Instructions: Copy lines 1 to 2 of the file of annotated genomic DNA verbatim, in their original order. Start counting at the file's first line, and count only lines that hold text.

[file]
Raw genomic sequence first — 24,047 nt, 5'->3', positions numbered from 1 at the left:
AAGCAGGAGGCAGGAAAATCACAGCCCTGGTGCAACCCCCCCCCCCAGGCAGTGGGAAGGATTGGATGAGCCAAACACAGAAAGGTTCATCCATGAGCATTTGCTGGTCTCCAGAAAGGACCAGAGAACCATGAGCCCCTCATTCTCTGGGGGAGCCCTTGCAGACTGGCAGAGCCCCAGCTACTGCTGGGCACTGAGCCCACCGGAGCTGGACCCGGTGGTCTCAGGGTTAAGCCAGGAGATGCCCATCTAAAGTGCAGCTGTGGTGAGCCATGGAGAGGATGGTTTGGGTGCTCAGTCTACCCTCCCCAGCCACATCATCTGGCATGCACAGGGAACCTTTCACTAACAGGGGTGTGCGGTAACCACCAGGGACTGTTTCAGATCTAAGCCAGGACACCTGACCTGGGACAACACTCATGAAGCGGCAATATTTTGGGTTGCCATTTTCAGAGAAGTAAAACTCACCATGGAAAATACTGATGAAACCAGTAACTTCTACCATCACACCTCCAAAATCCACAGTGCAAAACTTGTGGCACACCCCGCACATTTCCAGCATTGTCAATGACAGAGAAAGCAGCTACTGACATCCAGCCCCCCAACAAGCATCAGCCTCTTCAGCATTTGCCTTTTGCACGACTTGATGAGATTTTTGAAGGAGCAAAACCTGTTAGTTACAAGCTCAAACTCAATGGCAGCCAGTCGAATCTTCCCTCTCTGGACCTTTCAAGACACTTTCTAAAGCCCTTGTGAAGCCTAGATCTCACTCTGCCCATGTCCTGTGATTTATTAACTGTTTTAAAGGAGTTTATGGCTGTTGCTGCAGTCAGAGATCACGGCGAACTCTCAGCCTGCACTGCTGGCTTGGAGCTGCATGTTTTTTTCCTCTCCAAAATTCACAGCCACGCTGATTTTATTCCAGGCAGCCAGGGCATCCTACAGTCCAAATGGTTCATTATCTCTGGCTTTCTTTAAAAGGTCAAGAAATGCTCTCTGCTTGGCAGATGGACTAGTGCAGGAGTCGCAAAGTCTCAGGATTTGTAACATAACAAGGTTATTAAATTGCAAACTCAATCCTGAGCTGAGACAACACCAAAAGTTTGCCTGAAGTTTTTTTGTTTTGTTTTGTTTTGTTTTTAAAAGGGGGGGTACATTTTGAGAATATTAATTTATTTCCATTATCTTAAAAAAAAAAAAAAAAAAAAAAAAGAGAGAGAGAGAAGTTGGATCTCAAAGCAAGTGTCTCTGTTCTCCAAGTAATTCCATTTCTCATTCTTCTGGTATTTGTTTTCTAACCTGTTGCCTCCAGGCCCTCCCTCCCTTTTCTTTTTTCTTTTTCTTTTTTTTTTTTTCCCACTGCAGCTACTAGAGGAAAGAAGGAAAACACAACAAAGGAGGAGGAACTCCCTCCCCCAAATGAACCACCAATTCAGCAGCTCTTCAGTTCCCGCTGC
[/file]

Raw genomic sequence first — 24,047 nt, 5'->3', positions numbered from 1 at the left:
AAGCAGGAGGCAGGAAAATCACAGCCCTGGTGCAACCCCCCCCCCCAGGCAGTGGGAAGGATTGGATGAGCCAAACACAGAAAGGTTCATCCATGAGCATTTGCTGGTCTCCAGAAAGGACCAGAGAACCATGAGCCCCTCATTCTCTGGGGGAGCCCTTGCAGACTGGCAGAGCCCCAGCTACTGCTGGGCACTGAGCCCACCGGAGCTGGACCCGGTGGTCTCAGGGTTAAGCCAGGAGATGCCCATCTAAAGTGCAGCTGTGGTGAGCCATGGAGAGGATGGTTTGGGTGCTCAGTCTACCCTCCCCAGCCACATCATCTGGCATGCACAGGGAACCTTTCACTAACAGGGGTGTGCGGTAACCACCAGGGACTGTTTCAGATCTAAGCCAGGACACCTGACCTGGGACAACACTCATGAAGCGGCAATATTTTGGGTTGCCATTTTCAGAGAAGTAAAACTCACCATGGAAAATACTGATGAAACCAGTAACTTCTACCATCACACCTCCAAAATCCACAGTGCAAAACTTGTGGCACACCCCGCACATTTCCAGCATTGTCAATGACAGAGAAAGCAGCTACTGACATCCAGCCCCCCAACAAGCATCAGCCTCTTCAGCATTTGCCTTTTGCACGACTTGATGAGATTTTTGAAGGAGCAAAACCTGTTAGTTACAAGCTCAAACTCAATGGCAGCCAGTCGAATCTTCCCTCTCTGGACCTTTCAAGACACTTTCTAAAGCCCTTGTGAAGCCTAGATCTCACTCTGCCCATGTCCTGTGATTTATTAACTGTTTTAAAGGAGTTTATGGCTGTTGCTGCAGTCAGAGATCACGGCGAACTCTCAGCCTGCACTGCTGGCTTGGAGCTGCATGTTTTTTTCCTCTCCAAAATTCACAGCCACGCTGATTTTATTCCAGGCAGCCAGGGCATCCTACAGTCCAAATGGTTCATTATCTCTGGCTTTCTTTAAAAGGTCAAGAAATGCTCTCTGCTTGGCAGATGGACTAGTGCAGGAGTCGCAAAGTCTCAGGATTTGTAACATAACAAGGTTATTAAATTGCAAACTCAATCCTGAGCTGAGACAACACCAAAAGTTTGCCTGAAGTTTTTTTGTTTTGTTTTGTTTTGTTTTTAAAAGGGGGGGTACATTTTGAGAATATTAATTTATTTCCATTATCTTAAAAAAAAAAAAAAAAAAAAAAAAGAGAGAGAGAGAAGTTGGATCTCAAAGCAAGTGTCTCTGTTCTCCAAGTAATTCCATTTCTCATTCTTCTGGTATTTGTTTTCTAACCTGTTGCCTCCAGGCCCTCCCTCCCTTTTCTTTTTTCTTTTTCTTTTTTTTTTTTTCCCACTGCAGCTACTAGAGGAAAGAAGGAAAACACAACAAAGGAGGAGGAACTCCCTCCCCCAAATGAACCACCAATTCAGCAGCTCTTCAGTTCCCGCTGC